TestCon Vilnius 2018
Spartez / Atlassian, Poland
Bartosz Szulc is a Tester at heart. One could say, born to test. He is keeping hands dirty with test automation and scripting since he started professional career. Bartosz is designing strategies, architecting, delivering frameworks and test environments for web and mobile applications. He is also actively involved in local testing communities and presenting on most popular testing conferences in Poland. Since joined Spartez, he helps developers become better testers. Bartosz is in love with big data statistical analysis and in pursuit of quantifying quality in Software Development.
Doublers in tests. Wiremock vs Mockito
Having problems with defining automated test strategy for your system built out of microservices? Heard about test doubles in unit testing but not sure how to apply the idea to your context and what tools to use? I will talk about Wiremock and how can it help you, while comparing it to Mockito.
Have you heard about mocking or test doubles? Have you ever implemented test double with Mockito while unit testing, but aren’t quite sure how the idea translates to world of microservices? I will present to you Wiremock, a tool that for the purpose of testing helps you replace real service with its programmable representation. What kind of problem Wiremock tries to solve? What are the risk behind relying on test doubles? What are the capabilities of the tool and how they’re comparable to Mockito. Those are all the questions Bartosz will address these using examples. He will show you in code how a thing can be done in both Mockito and Wiremock, how mocking objects translates into mocking services. He will also discuss advanced features of Wiremock like proxy, custom transformations, failure injections. He won’t limit himself only to implementing automated tests for the tool, but he will also discuss how it can be used in supporting exploratory testing.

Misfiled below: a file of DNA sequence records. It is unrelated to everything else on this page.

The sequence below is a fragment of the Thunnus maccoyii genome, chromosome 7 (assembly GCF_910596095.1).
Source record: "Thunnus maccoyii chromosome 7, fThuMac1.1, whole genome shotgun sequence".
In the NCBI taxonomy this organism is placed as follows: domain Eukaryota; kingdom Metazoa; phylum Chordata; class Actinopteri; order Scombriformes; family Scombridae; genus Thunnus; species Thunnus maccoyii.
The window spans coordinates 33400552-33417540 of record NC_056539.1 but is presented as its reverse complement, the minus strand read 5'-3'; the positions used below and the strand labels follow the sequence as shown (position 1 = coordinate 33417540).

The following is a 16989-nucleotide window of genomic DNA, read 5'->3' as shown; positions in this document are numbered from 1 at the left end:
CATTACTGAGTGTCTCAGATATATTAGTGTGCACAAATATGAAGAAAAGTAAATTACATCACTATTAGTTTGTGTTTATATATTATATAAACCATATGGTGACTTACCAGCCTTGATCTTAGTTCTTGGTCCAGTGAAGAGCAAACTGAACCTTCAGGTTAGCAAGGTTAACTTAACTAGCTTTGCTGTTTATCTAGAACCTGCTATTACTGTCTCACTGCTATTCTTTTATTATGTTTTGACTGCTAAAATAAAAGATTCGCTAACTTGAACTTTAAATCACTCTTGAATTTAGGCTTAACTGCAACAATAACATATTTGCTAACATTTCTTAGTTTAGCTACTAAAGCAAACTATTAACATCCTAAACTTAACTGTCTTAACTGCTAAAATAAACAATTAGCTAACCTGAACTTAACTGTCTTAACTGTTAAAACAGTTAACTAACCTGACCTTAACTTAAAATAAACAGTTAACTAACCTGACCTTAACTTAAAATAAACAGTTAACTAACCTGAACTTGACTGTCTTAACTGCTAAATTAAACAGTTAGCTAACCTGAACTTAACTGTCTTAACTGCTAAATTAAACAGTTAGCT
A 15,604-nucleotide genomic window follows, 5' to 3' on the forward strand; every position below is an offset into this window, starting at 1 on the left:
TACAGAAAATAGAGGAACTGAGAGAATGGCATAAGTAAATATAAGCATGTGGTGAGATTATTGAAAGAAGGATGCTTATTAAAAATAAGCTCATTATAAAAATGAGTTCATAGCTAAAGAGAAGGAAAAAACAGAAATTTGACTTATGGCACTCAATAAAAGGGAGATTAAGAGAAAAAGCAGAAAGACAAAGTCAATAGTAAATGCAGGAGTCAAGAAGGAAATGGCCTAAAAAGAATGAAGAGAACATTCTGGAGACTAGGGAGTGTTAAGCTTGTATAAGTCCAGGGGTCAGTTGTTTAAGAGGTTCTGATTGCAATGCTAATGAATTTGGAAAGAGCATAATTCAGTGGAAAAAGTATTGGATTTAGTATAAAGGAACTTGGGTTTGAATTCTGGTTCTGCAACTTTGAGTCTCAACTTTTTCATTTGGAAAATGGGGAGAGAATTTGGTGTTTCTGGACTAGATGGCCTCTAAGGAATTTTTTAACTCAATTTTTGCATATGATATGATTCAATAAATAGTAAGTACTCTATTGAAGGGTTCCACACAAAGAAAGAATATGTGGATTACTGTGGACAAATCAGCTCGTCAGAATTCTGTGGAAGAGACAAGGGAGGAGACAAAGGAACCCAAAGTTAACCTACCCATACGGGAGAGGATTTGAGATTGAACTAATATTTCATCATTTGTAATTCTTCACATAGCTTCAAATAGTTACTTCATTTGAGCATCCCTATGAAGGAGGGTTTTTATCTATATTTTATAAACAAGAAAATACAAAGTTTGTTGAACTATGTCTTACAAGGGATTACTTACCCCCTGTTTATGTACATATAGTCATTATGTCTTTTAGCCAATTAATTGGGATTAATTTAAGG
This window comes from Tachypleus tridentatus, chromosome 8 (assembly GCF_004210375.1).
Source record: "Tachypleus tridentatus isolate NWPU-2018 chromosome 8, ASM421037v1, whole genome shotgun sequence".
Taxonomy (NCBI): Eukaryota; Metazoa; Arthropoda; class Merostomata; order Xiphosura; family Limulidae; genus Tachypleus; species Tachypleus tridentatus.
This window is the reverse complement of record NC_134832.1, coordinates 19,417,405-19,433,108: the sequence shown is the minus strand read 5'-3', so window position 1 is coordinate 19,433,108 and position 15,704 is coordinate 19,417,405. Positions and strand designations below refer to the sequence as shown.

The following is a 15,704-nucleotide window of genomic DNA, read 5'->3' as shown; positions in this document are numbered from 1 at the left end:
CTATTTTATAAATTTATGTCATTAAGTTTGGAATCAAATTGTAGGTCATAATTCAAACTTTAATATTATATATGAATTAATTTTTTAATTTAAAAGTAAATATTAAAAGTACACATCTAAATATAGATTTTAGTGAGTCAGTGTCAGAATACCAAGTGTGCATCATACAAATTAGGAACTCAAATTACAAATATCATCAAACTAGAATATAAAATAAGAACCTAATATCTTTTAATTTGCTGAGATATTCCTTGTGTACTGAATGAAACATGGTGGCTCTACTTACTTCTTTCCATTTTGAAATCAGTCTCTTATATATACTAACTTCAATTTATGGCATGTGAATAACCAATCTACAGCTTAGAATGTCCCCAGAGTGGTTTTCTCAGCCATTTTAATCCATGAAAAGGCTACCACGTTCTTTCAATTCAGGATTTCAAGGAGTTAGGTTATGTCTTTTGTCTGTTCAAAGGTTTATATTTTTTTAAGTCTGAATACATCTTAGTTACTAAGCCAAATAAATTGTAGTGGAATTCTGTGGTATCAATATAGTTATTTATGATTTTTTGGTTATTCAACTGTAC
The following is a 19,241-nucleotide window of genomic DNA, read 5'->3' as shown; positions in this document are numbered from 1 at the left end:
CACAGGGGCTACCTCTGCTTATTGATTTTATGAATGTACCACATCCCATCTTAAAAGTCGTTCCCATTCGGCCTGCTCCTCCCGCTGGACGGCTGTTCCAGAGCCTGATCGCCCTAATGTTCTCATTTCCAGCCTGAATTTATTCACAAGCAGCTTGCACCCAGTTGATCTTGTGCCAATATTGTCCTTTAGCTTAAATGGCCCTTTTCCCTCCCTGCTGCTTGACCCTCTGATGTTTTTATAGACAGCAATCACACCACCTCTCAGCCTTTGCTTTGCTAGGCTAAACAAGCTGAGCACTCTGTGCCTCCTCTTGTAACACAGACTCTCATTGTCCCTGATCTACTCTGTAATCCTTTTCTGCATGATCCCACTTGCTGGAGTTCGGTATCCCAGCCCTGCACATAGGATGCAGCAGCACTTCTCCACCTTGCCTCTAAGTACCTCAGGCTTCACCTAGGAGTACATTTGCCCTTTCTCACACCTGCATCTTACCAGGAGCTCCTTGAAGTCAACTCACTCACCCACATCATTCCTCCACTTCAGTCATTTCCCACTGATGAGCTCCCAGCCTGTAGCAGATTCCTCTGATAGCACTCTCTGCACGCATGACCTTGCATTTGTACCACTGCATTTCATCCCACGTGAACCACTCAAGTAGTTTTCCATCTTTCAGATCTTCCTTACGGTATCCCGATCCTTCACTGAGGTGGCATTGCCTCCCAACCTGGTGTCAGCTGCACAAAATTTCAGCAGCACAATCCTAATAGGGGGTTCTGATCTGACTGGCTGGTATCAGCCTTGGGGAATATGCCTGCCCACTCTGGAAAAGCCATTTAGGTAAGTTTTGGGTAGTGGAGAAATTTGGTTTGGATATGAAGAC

Risk based code coverage analysis
Have you ever struggled reading code coverage reports? Have you ever worried what the missing coverage tells you? Bartosz approached code coverage from risk perspective. He combined multiple sources of data into one, to find out how good tests are, and, whether we need all them.